The problem with the Corona virus is that it has turned certainty upside down. Instead of certainty there is uncertainty. In other words, the markers that decide the sustainability of business and financial investment are as unpredictable as the spread of the virus.  With every announcement on the spread of the virus investors get ”jumpy.”

For the past 11 years stocks have been in bull market territory. This is the longest rise in stocks in recent history. It practically guaranteed Donald Trump’s re-election. That Second Term is presently very much up in the air owing to the present pandemic and resulting economic crisis.

Photo courtesy https://www.gfmag.com/

In bull markets, the prices of stocks rise year after year. This rise in stocks is a matter of investor confidence. Rising stocks are driven by investor confidence. Economics is first and foremost human behavior. Belief and faith are major components of economic theory and practice.

When that faith in the markets is destroyed, usually by some external shock to the system, a bear market is the result. A bear market is the direct opposite of the bull market. Instead of optimism, and a belief by Jack the Investor that stocks are perpetually rising there is pessimism.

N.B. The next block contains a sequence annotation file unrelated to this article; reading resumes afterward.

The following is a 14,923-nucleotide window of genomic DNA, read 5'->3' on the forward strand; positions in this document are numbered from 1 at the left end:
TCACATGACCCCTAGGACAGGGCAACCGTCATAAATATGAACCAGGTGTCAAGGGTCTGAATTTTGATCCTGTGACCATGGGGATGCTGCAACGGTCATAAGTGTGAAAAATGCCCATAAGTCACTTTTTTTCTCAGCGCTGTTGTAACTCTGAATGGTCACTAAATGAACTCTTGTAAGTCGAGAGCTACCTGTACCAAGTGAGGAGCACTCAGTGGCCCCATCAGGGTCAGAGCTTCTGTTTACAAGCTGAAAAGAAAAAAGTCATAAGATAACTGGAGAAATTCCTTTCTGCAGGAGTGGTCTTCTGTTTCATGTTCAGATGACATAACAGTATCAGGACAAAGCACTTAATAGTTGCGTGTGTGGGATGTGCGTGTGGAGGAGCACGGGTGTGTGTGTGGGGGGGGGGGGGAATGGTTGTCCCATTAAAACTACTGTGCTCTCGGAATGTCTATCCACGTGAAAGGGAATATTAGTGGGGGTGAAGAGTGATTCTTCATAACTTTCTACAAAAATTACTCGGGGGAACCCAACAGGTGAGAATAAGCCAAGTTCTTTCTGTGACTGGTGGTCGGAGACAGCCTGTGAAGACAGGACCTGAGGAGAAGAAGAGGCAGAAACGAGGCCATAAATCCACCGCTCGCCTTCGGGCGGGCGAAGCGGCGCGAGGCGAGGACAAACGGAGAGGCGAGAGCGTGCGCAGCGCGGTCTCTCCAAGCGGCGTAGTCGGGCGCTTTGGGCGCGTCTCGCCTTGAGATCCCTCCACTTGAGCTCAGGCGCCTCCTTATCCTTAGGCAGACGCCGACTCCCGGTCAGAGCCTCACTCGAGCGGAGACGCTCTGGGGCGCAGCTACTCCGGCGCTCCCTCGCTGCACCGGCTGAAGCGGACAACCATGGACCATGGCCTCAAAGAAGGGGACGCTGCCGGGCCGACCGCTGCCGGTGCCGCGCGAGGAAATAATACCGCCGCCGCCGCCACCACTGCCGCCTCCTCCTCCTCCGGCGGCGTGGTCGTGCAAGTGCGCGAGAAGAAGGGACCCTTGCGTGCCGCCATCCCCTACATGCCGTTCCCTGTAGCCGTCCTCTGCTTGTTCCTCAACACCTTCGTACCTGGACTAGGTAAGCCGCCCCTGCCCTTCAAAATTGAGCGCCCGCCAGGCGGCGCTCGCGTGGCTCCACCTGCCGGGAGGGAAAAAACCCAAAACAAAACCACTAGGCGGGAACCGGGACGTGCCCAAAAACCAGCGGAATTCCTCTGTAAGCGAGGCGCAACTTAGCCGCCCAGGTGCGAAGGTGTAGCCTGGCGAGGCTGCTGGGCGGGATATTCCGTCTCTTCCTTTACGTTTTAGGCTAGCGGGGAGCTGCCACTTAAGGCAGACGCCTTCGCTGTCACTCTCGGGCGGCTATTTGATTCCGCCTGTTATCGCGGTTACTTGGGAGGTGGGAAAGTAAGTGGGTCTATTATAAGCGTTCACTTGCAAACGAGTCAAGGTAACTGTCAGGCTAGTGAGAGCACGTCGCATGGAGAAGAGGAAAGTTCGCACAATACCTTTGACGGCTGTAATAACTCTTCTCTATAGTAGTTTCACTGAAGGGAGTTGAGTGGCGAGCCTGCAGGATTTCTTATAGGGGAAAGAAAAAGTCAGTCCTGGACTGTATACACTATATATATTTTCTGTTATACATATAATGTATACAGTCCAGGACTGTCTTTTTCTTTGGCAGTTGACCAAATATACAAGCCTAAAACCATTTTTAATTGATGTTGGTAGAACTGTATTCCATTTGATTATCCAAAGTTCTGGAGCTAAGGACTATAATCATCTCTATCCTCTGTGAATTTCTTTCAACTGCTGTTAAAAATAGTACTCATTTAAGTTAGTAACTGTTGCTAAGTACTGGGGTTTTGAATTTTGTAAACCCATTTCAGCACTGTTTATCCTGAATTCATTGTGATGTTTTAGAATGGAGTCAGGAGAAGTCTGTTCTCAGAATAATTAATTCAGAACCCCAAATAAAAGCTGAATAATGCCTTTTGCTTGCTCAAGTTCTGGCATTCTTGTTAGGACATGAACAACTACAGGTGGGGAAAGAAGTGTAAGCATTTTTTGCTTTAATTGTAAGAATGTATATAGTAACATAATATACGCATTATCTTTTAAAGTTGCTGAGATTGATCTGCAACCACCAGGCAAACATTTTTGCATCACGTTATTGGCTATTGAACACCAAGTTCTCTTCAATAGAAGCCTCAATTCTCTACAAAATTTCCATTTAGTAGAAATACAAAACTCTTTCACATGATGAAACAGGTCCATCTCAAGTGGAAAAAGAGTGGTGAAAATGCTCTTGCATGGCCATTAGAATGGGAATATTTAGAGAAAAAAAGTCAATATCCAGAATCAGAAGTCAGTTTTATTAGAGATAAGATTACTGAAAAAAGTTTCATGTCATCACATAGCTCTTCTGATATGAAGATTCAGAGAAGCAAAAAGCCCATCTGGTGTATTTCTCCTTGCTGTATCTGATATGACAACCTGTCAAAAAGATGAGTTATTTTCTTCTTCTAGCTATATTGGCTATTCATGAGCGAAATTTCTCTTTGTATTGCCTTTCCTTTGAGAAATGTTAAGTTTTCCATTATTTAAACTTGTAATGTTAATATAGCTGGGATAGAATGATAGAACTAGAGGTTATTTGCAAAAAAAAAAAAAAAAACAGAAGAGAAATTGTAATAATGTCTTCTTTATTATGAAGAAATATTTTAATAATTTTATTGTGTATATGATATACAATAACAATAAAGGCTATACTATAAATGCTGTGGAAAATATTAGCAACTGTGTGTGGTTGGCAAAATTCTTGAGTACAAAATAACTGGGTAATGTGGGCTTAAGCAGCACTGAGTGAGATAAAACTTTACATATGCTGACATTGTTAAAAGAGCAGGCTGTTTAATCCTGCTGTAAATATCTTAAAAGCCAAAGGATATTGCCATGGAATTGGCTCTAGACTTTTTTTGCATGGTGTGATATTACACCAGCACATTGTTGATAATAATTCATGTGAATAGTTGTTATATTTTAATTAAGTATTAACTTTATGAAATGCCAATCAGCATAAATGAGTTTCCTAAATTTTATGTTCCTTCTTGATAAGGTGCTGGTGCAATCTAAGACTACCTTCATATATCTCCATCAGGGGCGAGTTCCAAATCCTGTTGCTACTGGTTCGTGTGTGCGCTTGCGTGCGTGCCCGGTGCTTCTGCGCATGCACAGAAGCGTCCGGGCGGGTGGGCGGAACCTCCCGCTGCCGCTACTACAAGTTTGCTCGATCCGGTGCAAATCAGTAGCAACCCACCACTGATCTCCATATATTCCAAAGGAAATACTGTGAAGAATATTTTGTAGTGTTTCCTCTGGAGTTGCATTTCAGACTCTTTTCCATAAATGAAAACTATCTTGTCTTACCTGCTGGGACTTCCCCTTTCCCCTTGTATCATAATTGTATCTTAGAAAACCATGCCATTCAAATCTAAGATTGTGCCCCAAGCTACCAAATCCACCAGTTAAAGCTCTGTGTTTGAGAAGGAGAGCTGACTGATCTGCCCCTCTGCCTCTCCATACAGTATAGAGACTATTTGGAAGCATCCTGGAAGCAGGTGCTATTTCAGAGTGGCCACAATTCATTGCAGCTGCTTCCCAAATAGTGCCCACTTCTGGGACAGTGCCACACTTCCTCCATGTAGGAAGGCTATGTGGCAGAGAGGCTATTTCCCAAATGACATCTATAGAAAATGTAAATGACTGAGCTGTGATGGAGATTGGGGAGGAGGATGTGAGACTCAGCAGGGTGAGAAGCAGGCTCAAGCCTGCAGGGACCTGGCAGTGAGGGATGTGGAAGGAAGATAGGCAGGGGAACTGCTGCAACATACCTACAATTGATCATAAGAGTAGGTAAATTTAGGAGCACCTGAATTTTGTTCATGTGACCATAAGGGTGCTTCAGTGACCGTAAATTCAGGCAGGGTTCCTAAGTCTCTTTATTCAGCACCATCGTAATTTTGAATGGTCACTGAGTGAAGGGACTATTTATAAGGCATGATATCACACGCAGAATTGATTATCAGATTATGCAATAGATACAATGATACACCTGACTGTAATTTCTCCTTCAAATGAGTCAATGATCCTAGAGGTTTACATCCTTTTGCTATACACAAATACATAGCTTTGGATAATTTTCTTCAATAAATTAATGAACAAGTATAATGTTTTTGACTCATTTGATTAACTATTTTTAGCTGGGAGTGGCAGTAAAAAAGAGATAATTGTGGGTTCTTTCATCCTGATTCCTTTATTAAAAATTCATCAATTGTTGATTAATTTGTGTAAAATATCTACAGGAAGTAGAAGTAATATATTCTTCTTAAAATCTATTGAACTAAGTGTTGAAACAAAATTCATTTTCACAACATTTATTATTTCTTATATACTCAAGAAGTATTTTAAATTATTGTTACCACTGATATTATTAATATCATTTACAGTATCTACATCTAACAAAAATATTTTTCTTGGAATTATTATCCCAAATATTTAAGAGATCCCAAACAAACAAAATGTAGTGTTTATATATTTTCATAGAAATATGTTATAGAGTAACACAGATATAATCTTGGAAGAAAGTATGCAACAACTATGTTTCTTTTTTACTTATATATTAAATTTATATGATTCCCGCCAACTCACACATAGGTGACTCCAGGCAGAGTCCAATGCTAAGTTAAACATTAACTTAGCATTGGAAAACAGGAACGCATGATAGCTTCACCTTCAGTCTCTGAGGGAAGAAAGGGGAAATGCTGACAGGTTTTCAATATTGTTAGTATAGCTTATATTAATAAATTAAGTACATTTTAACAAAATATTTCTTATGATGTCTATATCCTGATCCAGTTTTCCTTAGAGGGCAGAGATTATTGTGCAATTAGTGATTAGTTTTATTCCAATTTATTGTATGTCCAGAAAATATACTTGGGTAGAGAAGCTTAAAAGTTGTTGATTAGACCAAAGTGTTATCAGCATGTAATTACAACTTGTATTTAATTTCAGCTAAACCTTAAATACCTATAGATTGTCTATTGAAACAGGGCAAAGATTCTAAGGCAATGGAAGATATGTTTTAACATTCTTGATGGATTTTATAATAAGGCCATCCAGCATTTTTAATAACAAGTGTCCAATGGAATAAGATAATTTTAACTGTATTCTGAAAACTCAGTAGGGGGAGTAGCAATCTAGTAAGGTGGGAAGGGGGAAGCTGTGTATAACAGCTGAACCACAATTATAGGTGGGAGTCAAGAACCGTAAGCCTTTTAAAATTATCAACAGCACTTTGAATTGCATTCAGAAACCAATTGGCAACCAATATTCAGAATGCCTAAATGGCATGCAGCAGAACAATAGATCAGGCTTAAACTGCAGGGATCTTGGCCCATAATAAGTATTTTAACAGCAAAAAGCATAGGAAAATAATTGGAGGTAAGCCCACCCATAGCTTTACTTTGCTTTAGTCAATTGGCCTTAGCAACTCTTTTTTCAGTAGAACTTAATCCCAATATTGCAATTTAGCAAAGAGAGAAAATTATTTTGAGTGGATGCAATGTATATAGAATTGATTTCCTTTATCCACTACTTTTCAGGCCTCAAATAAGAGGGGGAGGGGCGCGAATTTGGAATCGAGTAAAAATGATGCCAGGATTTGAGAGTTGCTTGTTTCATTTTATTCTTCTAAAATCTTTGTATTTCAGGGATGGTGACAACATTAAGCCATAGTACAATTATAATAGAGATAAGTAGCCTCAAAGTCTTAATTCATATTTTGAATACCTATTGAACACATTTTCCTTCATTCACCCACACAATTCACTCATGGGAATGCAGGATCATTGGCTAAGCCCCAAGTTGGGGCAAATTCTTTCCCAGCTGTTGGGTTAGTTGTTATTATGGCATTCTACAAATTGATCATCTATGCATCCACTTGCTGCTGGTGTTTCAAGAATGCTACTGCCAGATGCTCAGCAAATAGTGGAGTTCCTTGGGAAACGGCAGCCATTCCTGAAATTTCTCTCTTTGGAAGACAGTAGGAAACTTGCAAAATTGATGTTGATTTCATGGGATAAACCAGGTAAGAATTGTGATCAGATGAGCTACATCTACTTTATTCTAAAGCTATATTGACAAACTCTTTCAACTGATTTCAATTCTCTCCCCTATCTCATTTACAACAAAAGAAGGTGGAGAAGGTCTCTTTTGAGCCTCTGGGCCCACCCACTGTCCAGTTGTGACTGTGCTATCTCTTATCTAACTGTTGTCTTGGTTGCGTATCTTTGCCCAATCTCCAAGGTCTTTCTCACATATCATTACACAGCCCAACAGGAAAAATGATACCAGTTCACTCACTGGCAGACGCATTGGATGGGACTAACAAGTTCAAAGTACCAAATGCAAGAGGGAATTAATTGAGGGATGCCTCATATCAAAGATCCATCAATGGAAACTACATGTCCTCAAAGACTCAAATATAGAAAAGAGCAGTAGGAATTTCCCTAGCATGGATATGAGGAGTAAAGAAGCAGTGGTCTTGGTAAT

The overall market index- a spread of stocks used as a measure of the value of the stock market- falls over a sustained period of time, historically up to 20% of the total market value of stocks.

That fall of over 20% of total stock market value is sustained and further falls are expected. A bear market foretells what will happen in the wider economy. In the supply sided economy a sustained fall in the share price is a traditional marker of failing business and consumer confidence.  And that is what is taking place.

When investors get nervous, consumers follow suit. As investors pull back from spending on their supply chains, banks stop lending for fear of bad debt driven by layoffs and bankruptcies, and consumers zip their wallets in fear. Bad debts increase, and falling revenues impact cash flow, increasing financial leverage in the markets.